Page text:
The following study programmes received the most applications at the first level of higher education: Psychology in regular study (630 applications), Early Childhood Education in cyclical study (328 applications) and Public and Business Management in cyclical study (317 applications). In Master's studies, the following programmes received the most applications: Organisational Behaviour (152 applications), Social Pedagogy (147 applications) and Educational Leadership (87 applications). All of these are cyclical study programmes.
As usual, competition is the most intense for study places in Bachelor's programmes that have also been popular in previous years. The fiercest competition in our university and the entire country is for study places in our Psychology regular study programme, with 15.75 students competing for one place. This is followed by Public and Business Management in cyclical study (12.68 applications per study place), Physical Education in cyclical study (11.8 applications per study place), Advertising and Public Relations in regular study (11.27 applications per study place) and Special Education in cyclical study (9.96 applications per study place).
Tallinn University's Vice-Rector for Academic Affairs Priit Reiska is pleased with the results of this year's admissions. He added that it is nice to see a significant rise in interest towards programmes that have not received too many applications in the past. "One positive is definitely the rise in the number of applications for teacher training programmes," said Reiska. "For example, the Master's programme for Teacher of Estonian Language and Literature received 47 applications, which is an all-time high."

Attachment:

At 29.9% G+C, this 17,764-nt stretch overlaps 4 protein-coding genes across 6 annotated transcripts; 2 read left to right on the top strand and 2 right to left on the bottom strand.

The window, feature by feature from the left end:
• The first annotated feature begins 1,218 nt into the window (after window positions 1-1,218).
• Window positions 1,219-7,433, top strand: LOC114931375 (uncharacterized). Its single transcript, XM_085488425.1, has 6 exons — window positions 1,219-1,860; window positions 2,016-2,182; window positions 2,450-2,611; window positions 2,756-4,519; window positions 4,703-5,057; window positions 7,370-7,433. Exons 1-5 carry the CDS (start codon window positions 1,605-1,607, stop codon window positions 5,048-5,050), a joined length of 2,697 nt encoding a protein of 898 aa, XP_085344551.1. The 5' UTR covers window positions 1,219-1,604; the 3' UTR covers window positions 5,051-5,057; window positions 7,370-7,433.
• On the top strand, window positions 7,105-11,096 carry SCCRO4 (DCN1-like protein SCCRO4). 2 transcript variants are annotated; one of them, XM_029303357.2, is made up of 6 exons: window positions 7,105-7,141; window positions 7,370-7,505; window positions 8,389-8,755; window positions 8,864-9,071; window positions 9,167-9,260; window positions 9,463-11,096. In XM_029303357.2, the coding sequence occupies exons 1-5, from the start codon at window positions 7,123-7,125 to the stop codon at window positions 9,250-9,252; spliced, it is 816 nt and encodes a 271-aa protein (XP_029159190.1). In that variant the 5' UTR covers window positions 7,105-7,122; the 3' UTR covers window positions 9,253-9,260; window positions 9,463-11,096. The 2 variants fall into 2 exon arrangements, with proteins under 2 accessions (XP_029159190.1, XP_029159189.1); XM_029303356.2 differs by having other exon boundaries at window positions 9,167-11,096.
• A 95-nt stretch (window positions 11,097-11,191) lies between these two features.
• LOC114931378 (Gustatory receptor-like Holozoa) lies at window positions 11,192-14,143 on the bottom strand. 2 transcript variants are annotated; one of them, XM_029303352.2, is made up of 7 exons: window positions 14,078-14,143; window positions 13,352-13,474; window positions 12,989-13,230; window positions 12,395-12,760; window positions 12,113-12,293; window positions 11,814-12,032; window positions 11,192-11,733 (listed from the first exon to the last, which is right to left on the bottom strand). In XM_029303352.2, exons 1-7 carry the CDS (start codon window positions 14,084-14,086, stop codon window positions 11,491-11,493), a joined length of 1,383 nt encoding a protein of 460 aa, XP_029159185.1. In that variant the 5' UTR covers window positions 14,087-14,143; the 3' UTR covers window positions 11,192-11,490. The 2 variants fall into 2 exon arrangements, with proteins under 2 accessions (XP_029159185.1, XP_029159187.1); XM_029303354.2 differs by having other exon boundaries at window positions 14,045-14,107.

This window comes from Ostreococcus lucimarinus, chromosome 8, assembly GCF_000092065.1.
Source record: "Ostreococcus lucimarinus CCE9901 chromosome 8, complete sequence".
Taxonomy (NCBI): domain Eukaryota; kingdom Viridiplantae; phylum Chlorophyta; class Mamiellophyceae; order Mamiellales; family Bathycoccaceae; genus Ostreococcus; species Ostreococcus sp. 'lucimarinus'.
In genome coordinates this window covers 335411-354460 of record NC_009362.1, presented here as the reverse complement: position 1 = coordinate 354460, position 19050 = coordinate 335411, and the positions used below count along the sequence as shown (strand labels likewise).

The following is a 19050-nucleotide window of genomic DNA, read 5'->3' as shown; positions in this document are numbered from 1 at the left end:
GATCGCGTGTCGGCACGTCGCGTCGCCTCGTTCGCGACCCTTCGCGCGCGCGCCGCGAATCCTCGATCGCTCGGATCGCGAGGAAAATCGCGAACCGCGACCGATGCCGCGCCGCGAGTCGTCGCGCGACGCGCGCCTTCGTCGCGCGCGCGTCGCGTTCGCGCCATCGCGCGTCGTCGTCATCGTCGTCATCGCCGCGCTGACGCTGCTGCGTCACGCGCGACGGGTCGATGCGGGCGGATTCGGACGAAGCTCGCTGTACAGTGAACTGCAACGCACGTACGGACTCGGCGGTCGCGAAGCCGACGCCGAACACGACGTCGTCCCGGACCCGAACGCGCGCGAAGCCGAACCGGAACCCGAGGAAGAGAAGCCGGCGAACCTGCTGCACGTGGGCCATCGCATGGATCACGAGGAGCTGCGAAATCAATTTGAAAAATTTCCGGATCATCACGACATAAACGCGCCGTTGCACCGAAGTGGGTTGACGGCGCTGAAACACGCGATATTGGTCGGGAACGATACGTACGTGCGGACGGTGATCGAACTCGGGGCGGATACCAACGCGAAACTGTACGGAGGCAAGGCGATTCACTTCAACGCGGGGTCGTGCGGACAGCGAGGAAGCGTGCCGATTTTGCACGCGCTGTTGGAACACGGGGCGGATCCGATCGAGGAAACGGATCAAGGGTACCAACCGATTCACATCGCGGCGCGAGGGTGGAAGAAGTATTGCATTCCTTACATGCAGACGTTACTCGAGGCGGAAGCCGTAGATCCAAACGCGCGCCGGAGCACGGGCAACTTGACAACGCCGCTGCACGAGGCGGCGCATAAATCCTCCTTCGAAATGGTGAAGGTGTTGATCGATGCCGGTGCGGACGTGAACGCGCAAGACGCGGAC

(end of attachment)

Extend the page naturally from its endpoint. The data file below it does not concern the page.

He added that the number of applicants who want to study in the Master's programme for Teacher of Natural Sciences in Secondary School has almost doubled. "Overall, 18 programmes had a 50% increase in applications compared with last year," rejoices Vice-Rector for Academic Affairs Priit Reiska.
Our future students show great interest in cyclical studies at both Bachelor's and Master's levels. In cyclical studies, students also have time for work and other responsibilities. Considering that around 80% of students of Tallinn University work and study simultaneously, Reiska said that increasingly more programmes are available in cyclical studies, including most of the Master's programmes. "This is a calculated decision by the university," added Reiska. "Our aim is to offer flexible ways to study and thus support life-long learning."
Around 1000 more applications were submitted to Tallinn University compared with previous years. Priit Reiska believes that the crisis is partly responsible for the increased interest in education. "Interest in higher education also increased during the previous crisis," said Reiska. He added that being able to predict a looming crisis, Finland gave an additional 124 million euros to higher education this year to create 4800 new study places.
In Tallinn University, admissions were open for 45 Bachelor's and 57 Master's programmes. 81 of them are in Estonian and 21 in English. In addition, the university has 14 doctoral programmes.
Admission exams in Tallinn University take place between 3 July and 15 July. The university will admit students who have exceeded the admission threshold, using achievement-based raking. The list of students who have been admitted to Bachelor's studies will be published on 17 July 2020. The lists for Master's and doctoral programmes will be published some time after admission exams. Tallinn University will admit around 2500 students for the next academic year.
After the applicant has been notified of their admission, they must inform the university of their decision within three days if they wish to start studies in the autumn semester.